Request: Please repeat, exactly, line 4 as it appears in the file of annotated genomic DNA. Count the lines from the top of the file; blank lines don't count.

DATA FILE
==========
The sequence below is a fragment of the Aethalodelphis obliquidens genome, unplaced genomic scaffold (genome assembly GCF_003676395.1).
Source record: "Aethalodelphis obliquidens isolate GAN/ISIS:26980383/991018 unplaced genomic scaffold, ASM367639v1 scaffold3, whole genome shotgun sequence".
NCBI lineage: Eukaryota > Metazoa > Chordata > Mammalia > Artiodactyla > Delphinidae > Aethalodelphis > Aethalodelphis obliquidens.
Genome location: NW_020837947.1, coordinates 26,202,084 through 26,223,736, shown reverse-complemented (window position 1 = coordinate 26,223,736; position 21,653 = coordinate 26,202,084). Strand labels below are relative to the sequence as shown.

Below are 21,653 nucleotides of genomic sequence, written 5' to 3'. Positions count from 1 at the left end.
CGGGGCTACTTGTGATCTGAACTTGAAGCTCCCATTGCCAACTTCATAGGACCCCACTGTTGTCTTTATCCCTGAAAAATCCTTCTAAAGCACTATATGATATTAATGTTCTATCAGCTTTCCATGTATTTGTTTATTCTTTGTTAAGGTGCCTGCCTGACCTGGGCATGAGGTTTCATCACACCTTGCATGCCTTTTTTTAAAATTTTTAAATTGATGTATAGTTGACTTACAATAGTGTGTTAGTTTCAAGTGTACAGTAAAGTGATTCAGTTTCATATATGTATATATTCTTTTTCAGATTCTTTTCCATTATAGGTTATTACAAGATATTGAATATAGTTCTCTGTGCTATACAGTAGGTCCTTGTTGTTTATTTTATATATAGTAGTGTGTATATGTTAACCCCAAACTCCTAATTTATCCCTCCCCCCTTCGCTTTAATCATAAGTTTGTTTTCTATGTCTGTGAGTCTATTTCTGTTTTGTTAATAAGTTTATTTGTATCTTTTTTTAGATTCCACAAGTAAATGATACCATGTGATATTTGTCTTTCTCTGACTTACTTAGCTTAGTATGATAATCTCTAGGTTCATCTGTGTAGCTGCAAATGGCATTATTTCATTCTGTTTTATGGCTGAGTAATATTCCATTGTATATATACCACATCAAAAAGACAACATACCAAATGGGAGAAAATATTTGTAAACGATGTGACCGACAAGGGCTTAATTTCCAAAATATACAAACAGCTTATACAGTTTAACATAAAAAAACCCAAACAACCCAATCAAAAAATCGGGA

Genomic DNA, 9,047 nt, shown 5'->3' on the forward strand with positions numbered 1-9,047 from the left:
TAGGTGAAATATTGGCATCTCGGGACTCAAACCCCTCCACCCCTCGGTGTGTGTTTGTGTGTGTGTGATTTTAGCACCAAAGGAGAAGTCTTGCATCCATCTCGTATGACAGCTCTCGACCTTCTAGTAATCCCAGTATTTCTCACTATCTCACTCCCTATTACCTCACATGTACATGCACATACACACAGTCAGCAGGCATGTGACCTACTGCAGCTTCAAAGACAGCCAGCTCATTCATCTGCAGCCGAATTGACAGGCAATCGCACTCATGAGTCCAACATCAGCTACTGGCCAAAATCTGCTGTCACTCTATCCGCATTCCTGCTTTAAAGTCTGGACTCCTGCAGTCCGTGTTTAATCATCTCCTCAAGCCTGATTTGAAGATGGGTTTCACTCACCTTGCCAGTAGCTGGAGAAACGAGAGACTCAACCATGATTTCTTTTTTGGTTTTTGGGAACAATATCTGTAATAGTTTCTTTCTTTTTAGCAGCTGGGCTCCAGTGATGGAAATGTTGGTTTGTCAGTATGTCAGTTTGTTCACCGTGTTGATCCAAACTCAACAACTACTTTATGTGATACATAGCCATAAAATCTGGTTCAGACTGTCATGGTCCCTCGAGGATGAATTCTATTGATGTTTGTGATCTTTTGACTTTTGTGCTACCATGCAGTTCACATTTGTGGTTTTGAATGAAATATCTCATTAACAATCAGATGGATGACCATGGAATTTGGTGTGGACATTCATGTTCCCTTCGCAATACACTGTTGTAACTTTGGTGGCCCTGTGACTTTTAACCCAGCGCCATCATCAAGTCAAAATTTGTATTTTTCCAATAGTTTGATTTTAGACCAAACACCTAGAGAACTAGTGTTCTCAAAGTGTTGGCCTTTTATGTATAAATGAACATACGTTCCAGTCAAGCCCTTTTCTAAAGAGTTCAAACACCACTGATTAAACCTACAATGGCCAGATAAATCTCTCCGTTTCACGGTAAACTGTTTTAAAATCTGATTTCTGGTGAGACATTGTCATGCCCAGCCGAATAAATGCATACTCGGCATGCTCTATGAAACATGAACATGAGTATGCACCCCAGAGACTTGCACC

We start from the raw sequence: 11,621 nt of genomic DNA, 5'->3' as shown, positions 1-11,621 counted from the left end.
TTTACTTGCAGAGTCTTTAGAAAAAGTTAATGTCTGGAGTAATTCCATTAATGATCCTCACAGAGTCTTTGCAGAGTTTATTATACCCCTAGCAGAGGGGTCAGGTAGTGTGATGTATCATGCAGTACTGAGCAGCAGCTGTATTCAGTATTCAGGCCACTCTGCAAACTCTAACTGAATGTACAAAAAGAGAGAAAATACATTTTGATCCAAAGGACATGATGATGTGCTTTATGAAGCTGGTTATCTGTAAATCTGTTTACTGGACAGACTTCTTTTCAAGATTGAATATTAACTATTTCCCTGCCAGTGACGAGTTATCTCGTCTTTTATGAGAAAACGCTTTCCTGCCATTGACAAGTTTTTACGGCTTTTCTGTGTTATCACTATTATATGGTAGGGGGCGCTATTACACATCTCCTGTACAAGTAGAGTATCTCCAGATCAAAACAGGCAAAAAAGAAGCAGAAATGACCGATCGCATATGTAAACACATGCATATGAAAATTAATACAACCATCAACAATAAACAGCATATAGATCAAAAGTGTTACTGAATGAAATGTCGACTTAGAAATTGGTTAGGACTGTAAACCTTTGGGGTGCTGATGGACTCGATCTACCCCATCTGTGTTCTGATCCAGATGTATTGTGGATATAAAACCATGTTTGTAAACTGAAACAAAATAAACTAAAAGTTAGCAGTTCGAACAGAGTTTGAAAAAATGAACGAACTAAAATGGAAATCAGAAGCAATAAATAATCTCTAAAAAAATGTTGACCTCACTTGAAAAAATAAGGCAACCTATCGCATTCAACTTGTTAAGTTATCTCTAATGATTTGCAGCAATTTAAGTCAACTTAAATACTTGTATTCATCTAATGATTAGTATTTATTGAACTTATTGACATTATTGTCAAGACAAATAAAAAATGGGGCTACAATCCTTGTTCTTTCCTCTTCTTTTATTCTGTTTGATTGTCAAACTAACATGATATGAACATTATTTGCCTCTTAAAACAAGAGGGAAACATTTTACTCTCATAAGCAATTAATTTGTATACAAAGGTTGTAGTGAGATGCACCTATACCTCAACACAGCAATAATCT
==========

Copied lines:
Genome location: NW_020837947.1, coordinates 26,202,084 through 26,223,736, shown reverse-complemented (window position 1 = coordinate 26,223,736; position 21,653 = coordinate 26,202,084). Strand labels below are relative to the sequence as shown.